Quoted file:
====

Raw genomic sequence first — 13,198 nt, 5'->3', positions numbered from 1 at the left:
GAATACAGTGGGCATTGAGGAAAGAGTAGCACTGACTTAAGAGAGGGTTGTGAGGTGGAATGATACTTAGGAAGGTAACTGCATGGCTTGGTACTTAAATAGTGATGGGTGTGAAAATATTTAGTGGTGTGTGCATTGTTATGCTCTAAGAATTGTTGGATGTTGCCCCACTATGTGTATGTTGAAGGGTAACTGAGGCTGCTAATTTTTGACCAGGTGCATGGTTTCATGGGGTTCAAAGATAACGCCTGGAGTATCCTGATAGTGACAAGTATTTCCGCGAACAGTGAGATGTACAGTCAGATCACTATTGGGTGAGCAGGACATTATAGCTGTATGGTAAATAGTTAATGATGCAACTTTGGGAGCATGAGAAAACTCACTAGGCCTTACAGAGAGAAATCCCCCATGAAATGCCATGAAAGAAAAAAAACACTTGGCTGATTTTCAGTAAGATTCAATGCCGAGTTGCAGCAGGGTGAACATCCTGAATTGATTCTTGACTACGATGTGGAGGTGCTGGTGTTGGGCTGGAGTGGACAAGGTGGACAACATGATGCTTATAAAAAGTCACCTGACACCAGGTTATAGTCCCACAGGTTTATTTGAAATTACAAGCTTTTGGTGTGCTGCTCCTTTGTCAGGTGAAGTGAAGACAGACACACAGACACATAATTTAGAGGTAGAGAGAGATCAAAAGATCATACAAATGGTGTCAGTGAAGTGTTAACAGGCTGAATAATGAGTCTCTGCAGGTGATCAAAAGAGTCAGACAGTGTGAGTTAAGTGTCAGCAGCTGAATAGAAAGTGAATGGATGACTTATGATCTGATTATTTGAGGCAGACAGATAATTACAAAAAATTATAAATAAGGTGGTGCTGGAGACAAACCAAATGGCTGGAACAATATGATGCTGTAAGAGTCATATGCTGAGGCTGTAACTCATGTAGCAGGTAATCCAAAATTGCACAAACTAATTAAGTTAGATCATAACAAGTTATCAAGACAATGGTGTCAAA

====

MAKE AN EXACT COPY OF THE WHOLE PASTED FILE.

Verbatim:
Raw genomic sequence first — 13,198 nt, 5'->3', positions numbered from 1 at the left:
GAATACAGTGGGCATTGAGGAAAGAGTAGCACTGACTTAAGAGAGGGTTGTGAGGTGGAATGATACTTAGGAAGGTAACTGCATGGCTTGGTACTTAAATAGTGATGGGTGTGAAAATATTTAGTGGTGTGTGCATTGTTATGCTCTAAGAATTGTTGGATGTTGCCCCACTATGTGTATGTTGAAGGGTAACTGAGGCTGCTAATTTTTGACCAGGTGCATGGTTTCATGGGGTTCAAAGATAACGCCTGGAGTATCCTGATAGTGACAAGTATTTCCGCGAACAGTGAGATGTACAGTCAGATCACTATTGGGTGAGCAGGACATTATAGCTGTATGGTAAATAGTTAATGATGCAACTTTGGGAGCATGAGAAAACTCACTAGGCCTTACAGAGAGAAATCCCCCATGAAATGCCATGAAAGAAAAAAAACACTTGGCTGATTTTCAGTAAGATTCAATGCCGAGTTGCAGCAGGGTGAACATCCTGAATTGATTCTTGACTACGATGTGGAGGTGCTGGTGTTGGGCTGGAGTGGACAAGGTGGACAACATGATGCTTATAAAAAGTCACCTGACACCAGGTTATAGTCCCACAGGTTTATTTGAAATTACAAGCTTTTGGTGTGCTGCTCCTTTGTCAGGTGAAGTGAAGACAGACACACAGACACATAATTTAGAGGTAGAGAGAGATCAAAAGATCATACAAATGGTGTCAGTGAAGTGTTAACAGGCTGAATAATGAGTCTCTGCAGGTGATCAAAAGAGTCAGACAGTGTGAGTTAAGTGTCAGCAGCTGAATAGAAAGTGAATGGATGACTTATGATCTGATTATTTGAGGCAGACAGATAATTACAAAAAATTATAAATAAGGTGGTGCTGGAGACAAACCAAATGGCTGGAACAATATGATGCTGTAAGAGTCATATGCTGAGGCTGTAACTCATGTAGCAGGTAATCCAAAATTGCACAAACTAATTAAGTTAGATCATAACAAGTTATCAAGACAATGGTGTCAAA